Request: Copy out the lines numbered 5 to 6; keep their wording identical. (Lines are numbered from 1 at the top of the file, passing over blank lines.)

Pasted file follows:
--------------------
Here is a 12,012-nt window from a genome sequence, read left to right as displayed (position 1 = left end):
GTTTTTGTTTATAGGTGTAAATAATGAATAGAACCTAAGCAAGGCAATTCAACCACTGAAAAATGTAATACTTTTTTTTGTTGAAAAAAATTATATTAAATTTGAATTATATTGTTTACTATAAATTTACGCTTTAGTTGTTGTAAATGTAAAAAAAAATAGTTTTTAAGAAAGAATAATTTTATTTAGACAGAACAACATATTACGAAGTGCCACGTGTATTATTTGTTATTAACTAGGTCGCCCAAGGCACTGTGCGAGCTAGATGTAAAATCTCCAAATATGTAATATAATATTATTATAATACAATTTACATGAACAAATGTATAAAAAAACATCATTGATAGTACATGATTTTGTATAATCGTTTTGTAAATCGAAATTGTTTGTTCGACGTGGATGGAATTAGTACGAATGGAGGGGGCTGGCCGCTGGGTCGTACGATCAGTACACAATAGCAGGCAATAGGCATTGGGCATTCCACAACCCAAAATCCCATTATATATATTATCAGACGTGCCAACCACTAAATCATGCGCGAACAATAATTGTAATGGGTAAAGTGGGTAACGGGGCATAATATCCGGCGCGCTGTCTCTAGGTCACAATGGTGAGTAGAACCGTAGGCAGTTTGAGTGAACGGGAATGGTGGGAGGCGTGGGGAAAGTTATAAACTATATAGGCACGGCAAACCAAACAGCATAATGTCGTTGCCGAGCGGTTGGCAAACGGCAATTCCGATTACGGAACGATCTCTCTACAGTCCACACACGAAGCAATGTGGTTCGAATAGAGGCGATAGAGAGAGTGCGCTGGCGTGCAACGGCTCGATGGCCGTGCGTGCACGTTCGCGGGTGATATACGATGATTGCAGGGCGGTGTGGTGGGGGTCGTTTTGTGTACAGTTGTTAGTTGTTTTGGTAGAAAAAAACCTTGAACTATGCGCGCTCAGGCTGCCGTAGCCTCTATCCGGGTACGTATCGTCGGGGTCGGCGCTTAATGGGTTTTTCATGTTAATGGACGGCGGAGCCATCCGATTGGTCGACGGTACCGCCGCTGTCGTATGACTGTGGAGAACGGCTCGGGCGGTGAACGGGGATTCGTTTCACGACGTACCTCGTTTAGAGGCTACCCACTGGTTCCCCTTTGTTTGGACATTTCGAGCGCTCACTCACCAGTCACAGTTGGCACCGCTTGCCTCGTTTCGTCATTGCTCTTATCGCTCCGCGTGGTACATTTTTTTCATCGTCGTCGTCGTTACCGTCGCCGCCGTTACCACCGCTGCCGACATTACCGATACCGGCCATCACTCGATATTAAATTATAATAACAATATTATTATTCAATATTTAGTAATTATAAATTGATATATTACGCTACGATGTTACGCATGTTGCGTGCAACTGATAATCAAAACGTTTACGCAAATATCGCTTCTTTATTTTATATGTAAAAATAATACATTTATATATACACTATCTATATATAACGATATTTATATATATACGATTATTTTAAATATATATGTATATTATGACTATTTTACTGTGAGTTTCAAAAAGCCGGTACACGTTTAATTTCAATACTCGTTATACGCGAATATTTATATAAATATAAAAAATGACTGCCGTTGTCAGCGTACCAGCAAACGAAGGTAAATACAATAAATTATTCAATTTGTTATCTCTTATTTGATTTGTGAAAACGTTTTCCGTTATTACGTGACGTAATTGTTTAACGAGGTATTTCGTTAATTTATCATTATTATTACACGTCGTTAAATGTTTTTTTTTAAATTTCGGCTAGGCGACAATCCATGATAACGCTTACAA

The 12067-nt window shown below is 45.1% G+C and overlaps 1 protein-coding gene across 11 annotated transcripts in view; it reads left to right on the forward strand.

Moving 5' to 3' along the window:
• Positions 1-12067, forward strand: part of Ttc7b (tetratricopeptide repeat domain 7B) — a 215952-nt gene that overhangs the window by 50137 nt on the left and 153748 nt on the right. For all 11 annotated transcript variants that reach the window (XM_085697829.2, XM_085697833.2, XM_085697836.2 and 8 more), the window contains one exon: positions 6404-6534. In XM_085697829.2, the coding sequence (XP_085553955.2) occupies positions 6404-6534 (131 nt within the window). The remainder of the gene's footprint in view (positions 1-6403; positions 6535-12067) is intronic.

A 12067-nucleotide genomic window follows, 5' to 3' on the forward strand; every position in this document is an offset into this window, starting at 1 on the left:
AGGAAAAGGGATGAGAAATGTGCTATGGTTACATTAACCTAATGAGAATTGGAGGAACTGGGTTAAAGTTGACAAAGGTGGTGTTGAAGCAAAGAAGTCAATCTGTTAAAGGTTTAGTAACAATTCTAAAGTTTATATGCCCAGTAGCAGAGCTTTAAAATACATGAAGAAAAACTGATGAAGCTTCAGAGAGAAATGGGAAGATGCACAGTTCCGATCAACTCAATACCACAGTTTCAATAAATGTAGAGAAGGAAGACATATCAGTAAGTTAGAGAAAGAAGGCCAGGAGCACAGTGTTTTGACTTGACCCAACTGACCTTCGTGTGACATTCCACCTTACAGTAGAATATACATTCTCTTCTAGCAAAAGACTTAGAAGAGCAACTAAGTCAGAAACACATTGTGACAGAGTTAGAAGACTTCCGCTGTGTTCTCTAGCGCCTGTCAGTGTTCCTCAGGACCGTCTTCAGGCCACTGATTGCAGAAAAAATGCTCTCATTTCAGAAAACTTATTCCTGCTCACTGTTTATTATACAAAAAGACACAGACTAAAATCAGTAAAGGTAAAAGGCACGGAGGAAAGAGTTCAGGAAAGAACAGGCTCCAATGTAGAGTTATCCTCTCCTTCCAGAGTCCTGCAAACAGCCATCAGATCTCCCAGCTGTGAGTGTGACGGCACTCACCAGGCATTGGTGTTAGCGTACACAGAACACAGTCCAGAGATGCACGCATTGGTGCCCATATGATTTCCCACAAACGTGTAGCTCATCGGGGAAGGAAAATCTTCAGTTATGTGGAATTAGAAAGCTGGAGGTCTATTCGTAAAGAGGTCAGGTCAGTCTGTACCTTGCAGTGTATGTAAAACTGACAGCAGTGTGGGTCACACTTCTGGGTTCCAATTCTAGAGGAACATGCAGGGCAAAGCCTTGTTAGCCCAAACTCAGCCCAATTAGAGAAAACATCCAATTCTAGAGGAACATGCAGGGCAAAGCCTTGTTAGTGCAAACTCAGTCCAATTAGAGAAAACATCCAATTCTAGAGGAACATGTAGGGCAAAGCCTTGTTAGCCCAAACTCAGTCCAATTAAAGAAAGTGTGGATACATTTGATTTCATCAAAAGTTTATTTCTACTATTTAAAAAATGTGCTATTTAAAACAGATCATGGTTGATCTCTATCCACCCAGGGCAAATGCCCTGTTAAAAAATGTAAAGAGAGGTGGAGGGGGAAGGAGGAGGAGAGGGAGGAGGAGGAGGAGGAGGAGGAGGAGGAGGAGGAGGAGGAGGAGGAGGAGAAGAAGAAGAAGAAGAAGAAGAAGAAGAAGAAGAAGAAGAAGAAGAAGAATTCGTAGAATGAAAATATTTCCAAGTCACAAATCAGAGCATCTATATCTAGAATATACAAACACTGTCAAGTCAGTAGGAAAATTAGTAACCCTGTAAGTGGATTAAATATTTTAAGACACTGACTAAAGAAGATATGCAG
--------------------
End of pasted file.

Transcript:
• Positions 1-12067, forward strand: part of Ttc7b (tetratricopeptide repeat domain 7B) — a 215952-nt gene that overhangs the window by 50137 nt on the left and 153748 nt on the right. For all 11 annotated transcript variants that reach the window (XM_085697829.2, XM_085697833.2, XM_085697836.2 and 8 more), the window contains one exon: positions 6404-6534. In XM_085697829.2, the coding sequence (XP_085553955.2) occupies positions 6404-6534 (131 nt within the window). The remainder of the gene's footprint in view (positions 1-6403; positions 6535-12067) is intronic.

A 12067-nucleotide genomic window follows, 5' to 3' on the forward strand; every position in this document is an offset into this window, starting at 1 on the left: